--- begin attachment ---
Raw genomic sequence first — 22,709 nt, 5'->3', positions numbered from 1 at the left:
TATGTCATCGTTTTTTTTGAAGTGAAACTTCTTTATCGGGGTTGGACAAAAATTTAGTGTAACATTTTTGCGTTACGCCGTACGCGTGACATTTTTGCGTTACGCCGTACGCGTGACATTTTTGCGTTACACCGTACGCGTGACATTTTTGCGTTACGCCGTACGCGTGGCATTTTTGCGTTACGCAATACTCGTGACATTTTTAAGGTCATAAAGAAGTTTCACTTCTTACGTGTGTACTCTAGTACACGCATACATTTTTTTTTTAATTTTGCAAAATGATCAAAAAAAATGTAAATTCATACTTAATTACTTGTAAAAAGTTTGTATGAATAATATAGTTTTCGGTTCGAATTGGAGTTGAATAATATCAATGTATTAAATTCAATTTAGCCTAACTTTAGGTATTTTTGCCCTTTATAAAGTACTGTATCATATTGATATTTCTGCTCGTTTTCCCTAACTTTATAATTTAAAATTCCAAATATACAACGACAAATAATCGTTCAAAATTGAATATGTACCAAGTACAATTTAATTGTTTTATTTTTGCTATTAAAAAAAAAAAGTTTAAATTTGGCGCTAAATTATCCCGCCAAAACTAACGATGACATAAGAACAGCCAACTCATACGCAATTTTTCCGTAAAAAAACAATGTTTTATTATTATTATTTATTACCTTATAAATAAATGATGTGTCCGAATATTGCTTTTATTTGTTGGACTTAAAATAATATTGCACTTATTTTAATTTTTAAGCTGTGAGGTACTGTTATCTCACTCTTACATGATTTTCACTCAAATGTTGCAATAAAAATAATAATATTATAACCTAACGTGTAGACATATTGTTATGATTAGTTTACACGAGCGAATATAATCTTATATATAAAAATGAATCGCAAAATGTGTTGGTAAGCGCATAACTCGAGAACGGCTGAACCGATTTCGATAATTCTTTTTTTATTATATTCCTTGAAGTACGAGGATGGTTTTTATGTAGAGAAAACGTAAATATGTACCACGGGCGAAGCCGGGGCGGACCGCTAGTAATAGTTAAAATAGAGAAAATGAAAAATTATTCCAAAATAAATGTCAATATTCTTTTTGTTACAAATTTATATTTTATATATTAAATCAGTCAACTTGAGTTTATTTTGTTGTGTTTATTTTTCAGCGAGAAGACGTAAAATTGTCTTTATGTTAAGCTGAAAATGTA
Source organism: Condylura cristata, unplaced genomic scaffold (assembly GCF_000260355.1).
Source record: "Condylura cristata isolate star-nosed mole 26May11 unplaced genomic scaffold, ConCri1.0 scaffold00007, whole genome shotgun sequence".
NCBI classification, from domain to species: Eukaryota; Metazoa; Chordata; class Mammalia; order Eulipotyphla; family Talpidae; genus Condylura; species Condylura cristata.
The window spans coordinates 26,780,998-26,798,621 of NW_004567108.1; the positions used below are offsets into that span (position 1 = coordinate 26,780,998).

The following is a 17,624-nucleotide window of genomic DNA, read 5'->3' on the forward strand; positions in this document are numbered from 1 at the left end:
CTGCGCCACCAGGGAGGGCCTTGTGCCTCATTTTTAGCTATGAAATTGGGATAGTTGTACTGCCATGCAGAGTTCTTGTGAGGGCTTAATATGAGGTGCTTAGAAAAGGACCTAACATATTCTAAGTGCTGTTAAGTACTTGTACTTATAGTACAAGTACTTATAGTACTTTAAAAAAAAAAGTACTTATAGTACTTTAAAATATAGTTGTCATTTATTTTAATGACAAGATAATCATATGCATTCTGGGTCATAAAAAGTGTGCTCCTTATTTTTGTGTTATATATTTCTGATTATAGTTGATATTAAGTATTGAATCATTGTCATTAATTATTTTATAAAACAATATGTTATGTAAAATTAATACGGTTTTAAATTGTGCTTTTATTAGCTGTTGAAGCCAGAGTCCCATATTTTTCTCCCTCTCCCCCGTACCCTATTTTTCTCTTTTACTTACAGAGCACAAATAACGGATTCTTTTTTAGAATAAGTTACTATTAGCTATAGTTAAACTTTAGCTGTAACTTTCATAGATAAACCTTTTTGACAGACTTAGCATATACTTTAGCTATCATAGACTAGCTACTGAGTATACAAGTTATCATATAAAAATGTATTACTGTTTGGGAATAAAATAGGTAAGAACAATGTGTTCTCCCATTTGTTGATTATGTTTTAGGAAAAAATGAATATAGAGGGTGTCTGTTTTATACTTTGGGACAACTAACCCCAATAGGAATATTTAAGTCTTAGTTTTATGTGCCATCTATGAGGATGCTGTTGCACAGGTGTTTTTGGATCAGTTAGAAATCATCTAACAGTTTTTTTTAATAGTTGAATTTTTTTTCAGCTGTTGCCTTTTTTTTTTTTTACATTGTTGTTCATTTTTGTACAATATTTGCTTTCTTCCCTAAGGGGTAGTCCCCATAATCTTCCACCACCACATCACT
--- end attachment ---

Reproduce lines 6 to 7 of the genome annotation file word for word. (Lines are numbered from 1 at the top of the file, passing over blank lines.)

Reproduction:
The window spans coordinates 26,780,998-26,798,621 of NW_004567108.1; the positions used below are offsets into that span (position 1 = coordinate 26,780,998).

The following is a 17,624-nucleotide window of genomic DNA, read 5'->3' on the forward strand; positions in this document are numbered from 1 at the left end: